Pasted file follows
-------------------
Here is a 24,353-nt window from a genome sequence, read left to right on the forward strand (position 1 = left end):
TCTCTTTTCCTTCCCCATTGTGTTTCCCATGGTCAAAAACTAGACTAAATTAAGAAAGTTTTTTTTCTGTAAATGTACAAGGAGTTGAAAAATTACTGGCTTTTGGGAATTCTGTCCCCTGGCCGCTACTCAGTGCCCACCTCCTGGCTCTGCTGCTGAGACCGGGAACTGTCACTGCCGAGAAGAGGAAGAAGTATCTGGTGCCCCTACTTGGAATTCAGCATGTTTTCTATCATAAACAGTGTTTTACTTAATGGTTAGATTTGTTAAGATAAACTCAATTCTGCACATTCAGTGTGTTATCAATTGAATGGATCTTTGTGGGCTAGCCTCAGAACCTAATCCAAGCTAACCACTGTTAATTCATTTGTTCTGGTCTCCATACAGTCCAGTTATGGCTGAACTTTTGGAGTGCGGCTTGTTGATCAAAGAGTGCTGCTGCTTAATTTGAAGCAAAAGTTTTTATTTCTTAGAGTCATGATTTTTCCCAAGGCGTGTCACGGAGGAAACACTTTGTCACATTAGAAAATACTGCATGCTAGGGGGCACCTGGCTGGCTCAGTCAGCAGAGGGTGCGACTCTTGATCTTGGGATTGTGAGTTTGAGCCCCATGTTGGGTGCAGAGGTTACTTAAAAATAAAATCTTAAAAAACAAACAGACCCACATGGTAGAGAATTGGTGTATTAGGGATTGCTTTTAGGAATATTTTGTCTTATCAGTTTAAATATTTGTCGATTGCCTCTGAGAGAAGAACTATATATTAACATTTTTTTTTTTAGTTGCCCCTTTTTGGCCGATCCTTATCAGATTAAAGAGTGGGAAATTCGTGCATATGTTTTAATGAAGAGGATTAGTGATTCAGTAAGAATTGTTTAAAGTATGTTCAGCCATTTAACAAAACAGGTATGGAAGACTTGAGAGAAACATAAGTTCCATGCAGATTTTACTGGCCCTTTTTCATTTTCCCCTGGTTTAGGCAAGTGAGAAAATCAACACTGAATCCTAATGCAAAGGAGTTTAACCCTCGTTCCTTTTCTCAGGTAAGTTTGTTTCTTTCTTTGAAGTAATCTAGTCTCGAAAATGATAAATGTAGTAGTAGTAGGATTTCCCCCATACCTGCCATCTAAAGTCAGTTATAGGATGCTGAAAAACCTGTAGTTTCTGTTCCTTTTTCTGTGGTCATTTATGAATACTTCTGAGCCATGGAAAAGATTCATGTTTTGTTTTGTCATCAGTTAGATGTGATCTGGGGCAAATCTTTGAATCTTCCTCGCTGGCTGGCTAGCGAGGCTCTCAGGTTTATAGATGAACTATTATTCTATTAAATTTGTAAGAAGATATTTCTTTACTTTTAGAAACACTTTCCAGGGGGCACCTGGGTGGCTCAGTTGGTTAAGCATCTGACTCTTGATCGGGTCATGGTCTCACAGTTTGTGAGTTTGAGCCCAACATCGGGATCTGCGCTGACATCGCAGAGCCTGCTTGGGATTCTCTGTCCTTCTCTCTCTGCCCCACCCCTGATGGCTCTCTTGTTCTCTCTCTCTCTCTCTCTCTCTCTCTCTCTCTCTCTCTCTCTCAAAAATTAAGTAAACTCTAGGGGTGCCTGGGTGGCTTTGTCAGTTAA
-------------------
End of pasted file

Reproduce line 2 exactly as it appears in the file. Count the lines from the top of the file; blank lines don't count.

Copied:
TCTCTTTTCCTTCCCCATTGTGTTTCCCATGGTCAAAAACTAGACTAAATTAAGAAAGTTTTTTTTCTGTAAATGTACAAGGAGTTGAAAAATTACTGGCTTTTGGGAATTCTGTCCCCTGGCCGCTACTCAGTGCCCACCTCCTGGCTCTGCTGCTGAGACCGGGAACTGTCACTGCCGAGAAGAGGAAGAAGTATCTGGTGCCCCTACTTGGAATTCAGCATGTTTTCTATCATAAACAGTGTTTTACTTAATGGTTAGATTTGTTAAGATAAACTCAATTCTGCACATTCAGTGTGTTATCAATTGAATGGATCTTTGTGGGCTAGCCTCAGAACCTAATCCAAGCTAACCACTGTTAATTCATTTGTTCTGGTCTCCATACAGTCCAGTTATGGCTGAACTTTTGGAGTGCGGCTTGTTGATCAAAGAGTGCTGCTGCTTAATTTGAAGCAAAAGTTTTTATTTCTTAGAGTCATGATTTTTCCCAAGGCGTGTCACGGAGGAAACACTTTGTCACATTAGAAAATACTGCATGCTAGGGGGCACCTGGCTGGCTCAGTCAGCAGAGGGTGCGACTCTTGATCTTGGGATTGTGAGTTTGAGCCCCATGTTGGGTGCAGAGGTTACTTAAAAATAAAATCTTAAAAAACAAACAGACCCACATGGTAGAGAATTGGTGTATTAGGGATTGCTTTTAGGAATATTTTGTCTTATCAGTTTAAATATTTGTCGATTGCCTCTGAGAGAAGAACTATATATTAACATTTTTTTTTTTAGTTGCCCCTTTTTGGCCGATCCTTATCAGATTAAAGAGTGGGAAATTCGTGCATATGTTTTAATGAAGAGGATTAGTGATTCAGTAAGAATTGTTTAAAGTATGTTCAGCCATTTAACAAAACAGGTATGGAAGACTTGAGAGAAACATAAGTTCCATGCAGATTTTACTGGCCCTTTTTCATTTTCCCCTGGTTTAGGCAAGTGAGAAAATCAACACTGAATCCTAATGCAAAGGAGTTTAACCCTCGTTCCTTTTCTCAGGTAAGTTTGTTTCTTTCTTTGAAGTAATCTAGTCTCGAAAATGATAAATGTAGTAGTAGTAGGATTTCCCCCATACCTGCCATCTAAAGTCAGTTATAGGATGCTGAAAAACCTGTAGTTTCTGTTCCTTTTTCTGTGGTCATTTATGAATACTTCTGAGCCATGGAAAAGATTCATGTTTTGTTTTGTCATCAGTTAGATGTGATCTGGGGCAAATCTTTGAATCTTCCTCGCTGGCTGGCTAGCGAGGCTCTCAGGTTTATAGATGAACTATTATTCTATTAAATTTGTAAGAAGATATTTCTTTACTTTTAGAAACACTTTCCAGGGGGCACCTGGGTGGCTCAGTTGGTTAAGCATCTGACTCTTGATCGGGTCATGGTCTCACAGTTTGTGAGTTTGAGCCCAACATCGGGATCTGCGCTGACATCGCAGAGCCTGCTTGGGATTCTCTGTCCTTCTCTCTCTGCCCCACCCCTGATGGCTCTCTTGTTCTCTCTCTCTCTCTCTCTCTCTCTCTCTCTCTCTCTCTCTCTCAAAAATTAAGTAAACTCTAGGGGTGCCTGGGTGGCTTTGTCAGTTAA